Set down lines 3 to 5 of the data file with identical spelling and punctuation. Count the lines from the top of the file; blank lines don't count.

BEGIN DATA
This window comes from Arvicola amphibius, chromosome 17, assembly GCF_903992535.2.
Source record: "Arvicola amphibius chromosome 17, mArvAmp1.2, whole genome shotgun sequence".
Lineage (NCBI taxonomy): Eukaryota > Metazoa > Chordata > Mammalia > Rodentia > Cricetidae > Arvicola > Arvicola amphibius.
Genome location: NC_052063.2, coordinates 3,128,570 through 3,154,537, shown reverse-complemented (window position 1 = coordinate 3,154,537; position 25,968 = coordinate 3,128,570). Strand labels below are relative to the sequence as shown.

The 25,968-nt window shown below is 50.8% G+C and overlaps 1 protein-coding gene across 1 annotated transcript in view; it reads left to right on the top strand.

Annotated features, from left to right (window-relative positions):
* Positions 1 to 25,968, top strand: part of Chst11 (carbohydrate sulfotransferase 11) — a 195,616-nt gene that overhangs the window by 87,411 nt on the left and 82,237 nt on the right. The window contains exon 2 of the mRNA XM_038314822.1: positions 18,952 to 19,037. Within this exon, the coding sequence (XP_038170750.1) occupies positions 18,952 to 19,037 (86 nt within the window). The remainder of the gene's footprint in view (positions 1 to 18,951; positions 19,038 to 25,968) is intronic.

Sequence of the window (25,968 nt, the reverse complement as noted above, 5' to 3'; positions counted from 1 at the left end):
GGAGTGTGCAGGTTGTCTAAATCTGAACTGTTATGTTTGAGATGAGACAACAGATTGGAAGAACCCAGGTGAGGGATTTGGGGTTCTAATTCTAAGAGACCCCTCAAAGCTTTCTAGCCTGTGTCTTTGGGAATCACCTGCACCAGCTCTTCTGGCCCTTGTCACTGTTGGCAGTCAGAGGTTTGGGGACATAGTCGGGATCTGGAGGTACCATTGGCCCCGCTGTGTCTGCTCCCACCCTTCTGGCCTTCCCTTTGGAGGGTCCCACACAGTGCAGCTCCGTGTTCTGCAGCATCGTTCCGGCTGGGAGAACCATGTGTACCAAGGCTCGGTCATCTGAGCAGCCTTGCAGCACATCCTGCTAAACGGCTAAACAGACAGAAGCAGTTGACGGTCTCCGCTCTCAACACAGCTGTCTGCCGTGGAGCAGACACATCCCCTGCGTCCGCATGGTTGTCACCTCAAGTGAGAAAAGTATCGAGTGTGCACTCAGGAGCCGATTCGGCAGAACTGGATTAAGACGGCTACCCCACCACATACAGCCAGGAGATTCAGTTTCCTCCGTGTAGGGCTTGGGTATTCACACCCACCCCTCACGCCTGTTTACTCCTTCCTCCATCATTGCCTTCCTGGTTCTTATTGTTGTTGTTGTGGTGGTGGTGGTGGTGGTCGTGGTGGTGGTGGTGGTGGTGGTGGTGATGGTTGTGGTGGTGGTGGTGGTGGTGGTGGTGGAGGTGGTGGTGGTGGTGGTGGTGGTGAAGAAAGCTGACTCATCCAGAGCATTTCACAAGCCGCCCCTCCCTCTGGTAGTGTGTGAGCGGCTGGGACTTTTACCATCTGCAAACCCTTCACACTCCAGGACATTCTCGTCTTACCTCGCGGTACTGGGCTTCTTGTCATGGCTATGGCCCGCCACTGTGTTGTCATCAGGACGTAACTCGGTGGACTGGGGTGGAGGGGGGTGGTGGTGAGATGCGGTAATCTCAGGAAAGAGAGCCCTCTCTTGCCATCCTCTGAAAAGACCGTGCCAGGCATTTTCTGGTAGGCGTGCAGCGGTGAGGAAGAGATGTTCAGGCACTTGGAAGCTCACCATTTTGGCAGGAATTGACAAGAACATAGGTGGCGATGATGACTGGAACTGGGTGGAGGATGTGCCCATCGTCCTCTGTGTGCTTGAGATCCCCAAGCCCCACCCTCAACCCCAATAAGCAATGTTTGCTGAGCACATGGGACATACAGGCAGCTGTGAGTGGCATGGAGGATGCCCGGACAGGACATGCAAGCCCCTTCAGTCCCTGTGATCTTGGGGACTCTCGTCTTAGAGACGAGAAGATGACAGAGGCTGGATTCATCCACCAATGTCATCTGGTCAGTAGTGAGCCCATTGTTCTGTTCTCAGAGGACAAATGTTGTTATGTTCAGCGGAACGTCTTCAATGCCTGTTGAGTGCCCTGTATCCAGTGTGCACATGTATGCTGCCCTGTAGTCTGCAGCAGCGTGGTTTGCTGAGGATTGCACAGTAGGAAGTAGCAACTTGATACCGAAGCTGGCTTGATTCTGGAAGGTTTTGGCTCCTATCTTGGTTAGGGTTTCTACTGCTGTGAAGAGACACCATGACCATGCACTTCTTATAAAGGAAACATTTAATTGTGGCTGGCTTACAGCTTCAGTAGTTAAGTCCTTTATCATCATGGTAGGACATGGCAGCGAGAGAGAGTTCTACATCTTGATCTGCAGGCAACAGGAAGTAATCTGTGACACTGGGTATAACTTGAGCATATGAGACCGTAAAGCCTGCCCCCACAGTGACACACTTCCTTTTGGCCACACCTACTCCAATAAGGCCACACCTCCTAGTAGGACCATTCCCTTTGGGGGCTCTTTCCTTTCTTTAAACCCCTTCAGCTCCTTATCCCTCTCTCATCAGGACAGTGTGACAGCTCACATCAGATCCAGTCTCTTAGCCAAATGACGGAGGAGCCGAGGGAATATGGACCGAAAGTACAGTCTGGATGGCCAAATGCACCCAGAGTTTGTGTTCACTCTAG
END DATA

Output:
Lineage (NCBI taxonomy): Eukaryota > Metazoa > Chordata > Mammalia > Rodentia > Cricetidae > Arvicola > Arvicola amphibius.
Genome location: NC_052063.2, coordinates 3,128,570 through 3,154,537, shown reverse-complemented (window position 1 = coordinate 3,154,537; position 25,968 = coordinate 3,128,570). Strand labels below are relative to the sequence as shown.

The 25,968-nt window shown below is 50.8% G+C and overlaps 1 protein-coding gene across 1 annotated transcript in view; it reads left to right on the top strand.